Uterine polyps: Abnormal, benign (non-cancerous) growths attached to a short stalk that protrudes from the inner surface of a woman’s uterus.
Urinary incontinence: Urinary incontinence related to bladder muscle contractions which occur involuntarily and in the setting of an inability to suppress those contractions.
Urinary obstruction: Inability to pee.
Urodynamic assessment: Dynamic testing of the urological system whereby pressure differentials are measured.
Urologist: A physician specializing in the genitourinary tract.
Uterosacral ligaments: Ligaments attaching the lower part of the uterus to the sacral bone. One of the main supports of the uterus and upper vagina, and a common place to find endometriosis.
Uterus: The hollow, muscular organ that houses and nourishes the foetus during pregnancy.


Vagina: The canal leading from the cervix to the outside of the woman’s body; the birth passage.
Vaginismus: Painful spasm of pelvic floor muscles on vaginal entry, such as sexual intercourse.
Vaginitis: Yeast, bacterial vaginosis, or trichomonas infections of the vagina. Frequent vaginitis may indicate the presence of pelvic adhesions and tubal blockage from other infections, such as chlamydia. Vaginitis may interfere with sperm penetration of the cervical mucus, and the symptoms may even interfere with the ability and desire to have intercourse.
Vaporization: A method of destroying endometriosis by boiling of the cellular water with a laser or electrosurgical knife.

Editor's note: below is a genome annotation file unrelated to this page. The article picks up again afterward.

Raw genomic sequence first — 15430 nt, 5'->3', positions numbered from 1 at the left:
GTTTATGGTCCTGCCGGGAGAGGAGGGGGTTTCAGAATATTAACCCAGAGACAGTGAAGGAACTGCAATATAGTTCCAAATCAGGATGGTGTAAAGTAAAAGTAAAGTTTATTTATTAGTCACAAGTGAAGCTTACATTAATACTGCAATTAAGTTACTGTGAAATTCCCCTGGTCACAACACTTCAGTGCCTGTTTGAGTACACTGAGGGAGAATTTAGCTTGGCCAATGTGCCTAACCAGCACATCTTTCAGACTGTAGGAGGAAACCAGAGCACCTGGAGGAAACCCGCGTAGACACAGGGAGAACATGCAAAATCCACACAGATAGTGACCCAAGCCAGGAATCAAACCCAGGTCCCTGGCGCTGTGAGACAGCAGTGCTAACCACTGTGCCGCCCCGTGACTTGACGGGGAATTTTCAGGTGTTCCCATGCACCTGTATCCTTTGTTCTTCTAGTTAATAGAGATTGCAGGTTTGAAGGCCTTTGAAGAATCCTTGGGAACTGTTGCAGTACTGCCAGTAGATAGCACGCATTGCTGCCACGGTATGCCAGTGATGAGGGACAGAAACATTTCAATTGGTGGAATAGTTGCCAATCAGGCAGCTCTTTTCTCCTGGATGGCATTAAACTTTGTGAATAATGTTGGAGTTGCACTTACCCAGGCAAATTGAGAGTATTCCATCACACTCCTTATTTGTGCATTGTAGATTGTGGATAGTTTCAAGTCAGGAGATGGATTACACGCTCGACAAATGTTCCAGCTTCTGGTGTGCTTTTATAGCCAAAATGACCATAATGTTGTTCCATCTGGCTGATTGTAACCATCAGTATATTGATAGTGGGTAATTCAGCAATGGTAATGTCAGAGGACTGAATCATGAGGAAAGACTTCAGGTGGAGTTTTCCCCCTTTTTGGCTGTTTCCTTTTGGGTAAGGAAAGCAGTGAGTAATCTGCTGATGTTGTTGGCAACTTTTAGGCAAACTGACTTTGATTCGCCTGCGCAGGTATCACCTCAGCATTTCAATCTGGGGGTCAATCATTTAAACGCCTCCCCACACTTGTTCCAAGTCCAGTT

Venereal Disease: Any infection that can be sexually transmitted, such as chlamydia, gonorrhea, ureaplasma, and syphilis.
Vulva: The female external genital organs.
Vulvodynia: Painful vulva also sometimes associated with urinary symptoms, painful intercourse and generalized pelvic pain.


X chromosome: The congenital, developmental, or genetic information in the cell that transmits the information necessary to make a female. All eggs contain one X chromosome, and half of all sperm carry an X chromosome. When two X chromosomes combine, the baby will be a girl. See also Y chromosome.


Y chromosome: The genetic material that transmits the information necessary to make a male. The Y chromosome can be found in one-half of the man’s sperm cells. When an X and a Y chromosome combine, the baby will be a boy. See also X Chromosome.

Zona pellucida: The outer protein coat (shell) of an ovum, which must be penetrated by a sperm cell for fertilization to take place.
Zygote: A fertilized egg, which has not yet divided.
Zygote Intrafallopian Transfer (ZIFT): An assisted reproduction technology (ART) in which eggs are removed from a woman’s ovaries, fertilized with the man’s sperm in a lab dish, and the resulting embryos are transferred into the woman’s fallopian tubes during a minor surgical procedure.


© Dr. Jean-Marie Wenger 2016
Avenue de la Roseraie 76A, 1205 Geneva, Switzerland
  +41 22 321 26 66 |   +41 22 321 26 70